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tax time and the sale of principal residence


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Someone must have had this experience and can give us some guidance.....We retired in 1999 from a NW state where we owned a home and begin a lifestyle of snowbirds and traveling most of the year.........7 to 8 months of the year living in our RV. While keeping our home......we moved our domicile to SD in 2002....... but like most, we didn't have any real estate in SD. We maintained our home in our original NW domicile state and spend 4 to 5 months there each summer. It was our only home (brick and mortar home) for 13 years since retirement. We sold that home this past fall (2014) and purchased a retirement home in a southwest state while maintaining our domicile in SD. We watch closely not to spend more than 180 days in any state that might conflict our domicile of SD.

 

Now is tax time and from what we can read, the NW home had been our only residence for those 13 years since retirement....."primary or principle residence" and should be exempt from capital gains. But.....the CPA is saying that "principle residence" must be in your state of domicile (SD) and will be denied by the IRS. We can't find that clarification anywhere in documents we can find on the subject. The CPA is saying that "principle residence" and the exemption from capital gains must occur in your current state of domicile.......anyone with any experience with this.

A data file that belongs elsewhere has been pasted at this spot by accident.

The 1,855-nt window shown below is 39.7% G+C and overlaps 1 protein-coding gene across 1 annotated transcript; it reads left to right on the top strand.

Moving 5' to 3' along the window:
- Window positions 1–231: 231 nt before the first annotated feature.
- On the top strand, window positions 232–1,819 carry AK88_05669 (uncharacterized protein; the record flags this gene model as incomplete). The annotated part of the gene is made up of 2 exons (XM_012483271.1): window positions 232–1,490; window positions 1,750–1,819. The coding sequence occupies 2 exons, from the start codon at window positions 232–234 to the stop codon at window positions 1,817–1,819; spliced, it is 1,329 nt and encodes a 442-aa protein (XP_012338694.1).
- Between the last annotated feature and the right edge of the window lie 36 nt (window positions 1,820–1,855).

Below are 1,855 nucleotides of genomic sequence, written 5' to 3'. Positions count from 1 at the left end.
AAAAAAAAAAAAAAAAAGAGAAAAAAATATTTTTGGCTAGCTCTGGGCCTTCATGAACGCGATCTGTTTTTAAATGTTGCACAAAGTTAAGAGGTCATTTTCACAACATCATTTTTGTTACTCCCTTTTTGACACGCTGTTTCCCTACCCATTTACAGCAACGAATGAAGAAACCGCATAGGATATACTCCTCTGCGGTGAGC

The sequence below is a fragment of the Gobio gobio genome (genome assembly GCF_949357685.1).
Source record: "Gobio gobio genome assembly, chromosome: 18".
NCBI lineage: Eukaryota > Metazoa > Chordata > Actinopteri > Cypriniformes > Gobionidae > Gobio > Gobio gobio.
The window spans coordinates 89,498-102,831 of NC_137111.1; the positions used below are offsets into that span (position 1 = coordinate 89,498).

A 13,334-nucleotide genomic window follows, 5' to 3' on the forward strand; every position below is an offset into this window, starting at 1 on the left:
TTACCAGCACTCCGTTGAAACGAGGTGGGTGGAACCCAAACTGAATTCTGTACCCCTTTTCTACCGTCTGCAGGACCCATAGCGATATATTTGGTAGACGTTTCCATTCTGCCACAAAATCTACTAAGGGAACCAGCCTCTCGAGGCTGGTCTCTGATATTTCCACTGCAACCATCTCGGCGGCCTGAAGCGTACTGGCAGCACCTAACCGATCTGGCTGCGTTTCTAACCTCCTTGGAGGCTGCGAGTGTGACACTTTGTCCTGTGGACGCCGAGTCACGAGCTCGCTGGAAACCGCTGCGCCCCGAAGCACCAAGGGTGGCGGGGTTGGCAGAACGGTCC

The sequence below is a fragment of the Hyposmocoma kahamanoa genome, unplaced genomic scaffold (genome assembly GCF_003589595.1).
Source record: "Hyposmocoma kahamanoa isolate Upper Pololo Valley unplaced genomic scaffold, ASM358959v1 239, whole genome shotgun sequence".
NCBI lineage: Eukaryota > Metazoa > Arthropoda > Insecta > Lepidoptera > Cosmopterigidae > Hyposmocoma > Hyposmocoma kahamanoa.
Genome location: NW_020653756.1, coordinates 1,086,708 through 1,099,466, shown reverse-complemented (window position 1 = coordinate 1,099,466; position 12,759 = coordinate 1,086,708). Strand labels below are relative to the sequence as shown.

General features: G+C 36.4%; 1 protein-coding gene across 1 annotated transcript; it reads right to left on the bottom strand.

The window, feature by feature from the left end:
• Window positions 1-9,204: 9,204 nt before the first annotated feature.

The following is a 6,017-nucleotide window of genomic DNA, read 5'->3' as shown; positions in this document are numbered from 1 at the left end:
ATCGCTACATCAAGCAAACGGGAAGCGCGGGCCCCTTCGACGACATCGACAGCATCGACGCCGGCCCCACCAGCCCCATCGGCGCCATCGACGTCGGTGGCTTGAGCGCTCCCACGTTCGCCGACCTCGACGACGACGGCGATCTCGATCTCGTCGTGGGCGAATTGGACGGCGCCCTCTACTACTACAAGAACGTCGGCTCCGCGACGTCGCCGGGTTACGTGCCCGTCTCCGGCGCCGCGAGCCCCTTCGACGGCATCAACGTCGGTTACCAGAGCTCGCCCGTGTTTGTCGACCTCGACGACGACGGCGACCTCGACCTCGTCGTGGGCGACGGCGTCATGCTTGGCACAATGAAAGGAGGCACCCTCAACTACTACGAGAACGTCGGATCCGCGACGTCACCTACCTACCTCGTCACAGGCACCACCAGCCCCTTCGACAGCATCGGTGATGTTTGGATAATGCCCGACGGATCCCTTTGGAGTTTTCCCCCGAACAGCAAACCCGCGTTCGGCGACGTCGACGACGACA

I may not have explained this too well but any help would be appreciated.

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Did you register to vote in SD? You obviously had a drivers license and licensed your vehicle(s) there, all of which go to help establish your domicile. And you filed your income tax listing SD as your domicile for the past 13 years? Sure sounds like you established with the IRS that SD was your domicile

 

In their publication (Publication 523) the Main Test that the IRS uses:

 

Main Home

If you own or live in more than one home, the test for determining which one is your main home is a “facts and circumstances” test.

The most important factor is where you spend the most time. However, other factors can enter the picture as well. The more of these that are true of a home, the more likely it is your main home:

The address listed on your:

  1. U.S. Postal Service address,

  2. Voter Registration Card,